After Gastric Bypass Surgery and Sleeve Gastrectomy
- May shower 48 hours after surgery. Just wash incisions with mild soap and water, pat dry. No bandages needed.
- Avoid heavy lifting. OK to lift: babies, a gallon of milk, a TV remote, etc. Avoid lifting over 40 pounds until 4 weeks after surgery. Follow the “if it hurts, don't do it rule.”
- Exercise: Start with walking right away. Jogging, stationary bike, low-impact aerobics are fine at 2 weeks, then you can increase as tolerated. Avoid crunches and weight lifting for 6 weeks. Follow the “if it hurts, don't do it" rule.
- Prescription medications: Resume usual medications unless you have been directed otherwise. Most pills should go down fine, but you may not be able to take all of them at once. Call the office if you are having problems with a medication.
- Vitamins. For Gastric Bypass and Sleeve Gastrectomy: two multivitamins, Iron, B12 and Two Calcium citrate. We recommend Bariatric Advantage at www.bariatricadvantage.com.
- For pain, acetaminophen (Tylenol) over the counter, as directed on package, is usually enough. If not, use the prescription medication given to you by us.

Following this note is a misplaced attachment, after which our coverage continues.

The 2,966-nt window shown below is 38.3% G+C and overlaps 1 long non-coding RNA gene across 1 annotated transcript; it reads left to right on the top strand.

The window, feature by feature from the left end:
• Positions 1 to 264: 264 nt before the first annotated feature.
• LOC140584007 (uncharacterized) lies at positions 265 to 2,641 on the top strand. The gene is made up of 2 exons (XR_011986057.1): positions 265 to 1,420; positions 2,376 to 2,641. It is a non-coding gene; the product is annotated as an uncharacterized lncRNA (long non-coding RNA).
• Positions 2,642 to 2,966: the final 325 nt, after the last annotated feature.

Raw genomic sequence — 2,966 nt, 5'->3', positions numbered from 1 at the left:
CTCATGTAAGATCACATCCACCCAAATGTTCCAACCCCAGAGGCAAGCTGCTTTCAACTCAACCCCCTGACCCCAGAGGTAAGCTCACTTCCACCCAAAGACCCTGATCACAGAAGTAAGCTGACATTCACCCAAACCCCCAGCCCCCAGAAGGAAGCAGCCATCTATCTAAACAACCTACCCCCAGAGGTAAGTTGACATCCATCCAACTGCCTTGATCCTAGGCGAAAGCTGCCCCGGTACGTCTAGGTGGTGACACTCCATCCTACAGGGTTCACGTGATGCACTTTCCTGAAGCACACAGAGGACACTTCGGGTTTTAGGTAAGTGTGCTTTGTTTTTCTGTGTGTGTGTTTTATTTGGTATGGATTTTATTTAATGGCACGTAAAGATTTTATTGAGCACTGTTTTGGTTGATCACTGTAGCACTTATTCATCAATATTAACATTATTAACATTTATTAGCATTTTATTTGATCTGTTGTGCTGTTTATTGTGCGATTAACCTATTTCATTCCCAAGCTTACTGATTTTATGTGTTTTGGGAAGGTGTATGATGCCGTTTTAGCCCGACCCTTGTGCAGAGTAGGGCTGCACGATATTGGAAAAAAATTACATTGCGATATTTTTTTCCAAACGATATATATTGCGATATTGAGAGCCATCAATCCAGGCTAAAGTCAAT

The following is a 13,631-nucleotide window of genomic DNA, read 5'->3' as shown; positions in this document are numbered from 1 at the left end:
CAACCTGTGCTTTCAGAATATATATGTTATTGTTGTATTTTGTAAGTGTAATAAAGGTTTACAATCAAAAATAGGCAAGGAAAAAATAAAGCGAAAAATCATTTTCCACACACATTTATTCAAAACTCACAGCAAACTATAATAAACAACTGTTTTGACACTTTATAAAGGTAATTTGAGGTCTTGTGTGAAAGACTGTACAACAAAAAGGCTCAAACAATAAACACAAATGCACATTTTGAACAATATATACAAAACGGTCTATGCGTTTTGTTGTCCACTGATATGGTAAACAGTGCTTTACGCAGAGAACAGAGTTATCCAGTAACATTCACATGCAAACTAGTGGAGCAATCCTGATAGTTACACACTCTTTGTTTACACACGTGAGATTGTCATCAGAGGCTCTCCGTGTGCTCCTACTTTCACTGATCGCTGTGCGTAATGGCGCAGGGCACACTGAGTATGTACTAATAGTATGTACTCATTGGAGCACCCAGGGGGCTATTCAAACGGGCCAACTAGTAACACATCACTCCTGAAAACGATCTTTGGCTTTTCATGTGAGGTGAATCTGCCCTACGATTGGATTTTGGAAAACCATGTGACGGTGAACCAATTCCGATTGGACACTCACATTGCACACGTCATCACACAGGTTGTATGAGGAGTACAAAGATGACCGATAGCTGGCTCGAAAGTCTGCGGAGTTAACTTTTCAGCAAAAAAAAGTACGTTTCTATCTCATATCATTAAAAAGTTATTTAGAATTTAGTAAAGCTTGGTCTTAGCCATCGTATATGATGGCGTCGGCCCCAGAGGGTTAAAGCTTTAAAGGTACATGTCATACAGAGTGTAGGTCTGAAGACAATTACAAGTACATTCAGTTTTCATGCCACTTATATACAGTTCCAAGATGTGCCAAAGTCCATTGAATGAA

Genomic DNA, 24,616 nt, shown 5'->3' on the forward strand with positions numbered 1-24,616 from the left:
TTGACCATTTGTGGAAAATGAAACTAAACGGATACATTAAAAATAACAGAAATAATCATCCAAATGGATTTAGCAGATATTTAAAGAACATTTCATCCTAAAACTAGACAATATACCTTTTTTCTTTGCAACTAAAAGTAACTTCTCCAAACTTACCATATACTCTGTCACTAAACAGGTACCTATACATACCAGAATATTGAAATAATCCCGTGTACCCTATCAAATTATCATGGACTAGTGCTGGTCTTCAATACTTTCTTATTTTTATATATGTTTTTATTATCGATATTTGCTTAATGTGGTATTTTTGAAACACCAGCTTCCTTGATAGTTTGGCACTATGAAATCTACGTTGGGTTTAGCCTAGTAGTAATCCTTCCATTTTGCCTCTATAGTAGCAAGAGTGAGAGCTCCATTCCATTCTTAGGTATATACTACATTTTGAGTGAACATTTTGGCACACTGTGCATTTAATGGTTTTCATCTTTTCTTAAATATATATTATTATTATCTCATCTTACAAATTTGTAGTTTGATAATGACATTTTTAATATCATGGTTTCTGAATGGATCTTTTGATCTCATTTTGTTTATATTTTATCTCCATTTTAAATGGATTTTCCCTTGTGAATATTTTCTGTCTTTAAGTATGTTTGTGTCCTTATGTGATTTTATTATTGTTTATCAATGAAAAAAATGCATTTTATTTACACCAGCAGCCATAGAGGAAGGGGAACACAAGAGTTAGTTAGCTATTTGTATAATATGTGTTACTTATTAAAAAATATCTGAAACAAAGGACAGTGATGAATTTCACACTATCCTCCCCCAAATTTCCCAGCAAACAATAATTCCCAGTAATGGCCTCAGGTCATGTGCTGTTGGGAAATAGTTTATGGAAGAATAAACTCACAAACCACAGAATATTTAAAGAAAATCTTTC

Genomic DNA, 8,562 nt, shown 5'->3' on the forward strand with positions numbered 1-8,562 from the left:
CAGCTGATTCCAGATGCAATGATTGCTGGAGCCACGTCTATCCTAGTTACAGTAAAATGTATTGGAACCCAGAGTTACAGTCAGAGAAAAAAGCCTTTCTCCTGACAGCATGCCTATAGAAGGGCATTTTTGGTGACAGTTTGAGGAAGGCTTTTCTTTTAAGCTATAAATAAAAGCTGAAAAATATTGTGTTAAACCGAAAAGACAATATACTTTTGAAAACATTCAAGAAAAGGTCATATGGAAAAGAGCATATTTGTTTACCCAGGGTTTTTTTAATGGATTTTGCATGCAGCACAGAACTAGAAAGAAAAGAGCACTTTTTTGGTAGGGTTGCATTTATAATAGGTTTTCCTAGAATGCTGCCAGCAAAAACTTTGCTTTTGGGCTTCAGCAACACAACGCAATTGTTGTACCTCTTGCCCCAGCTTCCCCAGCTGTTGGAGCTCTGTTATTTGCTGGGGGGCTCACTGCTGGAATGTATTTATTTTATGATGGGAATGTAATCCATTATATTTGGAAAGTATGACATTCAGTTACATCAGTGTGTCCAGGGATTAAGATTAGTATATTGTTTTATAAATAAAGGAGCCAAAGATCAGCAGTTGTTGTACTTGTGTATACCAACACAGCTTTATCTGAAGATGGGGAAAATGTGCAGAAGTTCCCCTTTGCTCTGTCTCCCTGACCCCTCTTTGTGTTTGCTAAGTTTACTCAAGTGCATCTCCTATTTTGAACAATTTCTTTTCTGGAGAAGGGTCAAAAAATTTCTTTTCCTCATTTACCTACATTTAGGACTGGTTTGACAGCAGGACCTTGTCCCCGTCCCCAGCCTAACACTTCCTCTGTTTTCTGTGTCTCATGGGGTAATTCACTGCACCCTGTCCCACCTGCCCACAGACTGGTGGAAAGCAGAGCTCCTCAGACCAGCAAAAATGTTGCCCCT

- Over-the-counter medications (such as cold and sinus medications): may be used according to the directions on the packaging. Avoid long term use of anti-inflammatories (NSAIDs), such as ibuprofen, if possible. Occasional use is usually fine.
- Driving: Try to wait one week. Do not drive if you are taking any of the prescription pain medications we gave you. Take a short drive first to make sure you are comfortable. Avoid long trips for first six weeks; if you do take a trip longer than one hour, you need to stop and walk at least every hour.
- Returning to work: The general recommendation is to wait one week for Lap-Band, two weeks for Gastric Bypass and Sleeve Gastrectomy, but if you feel ready to return sooner, that is fine.
- Attend support groups and nutrition classes. Call office for times.
- Call the office number with questions or concerns, including after hours if you think it is an emergency. Dr. Babineau or another surgeon is always on call. Come to the Emergency Room or call 911 if you have to, but usually it is best to try calling us first.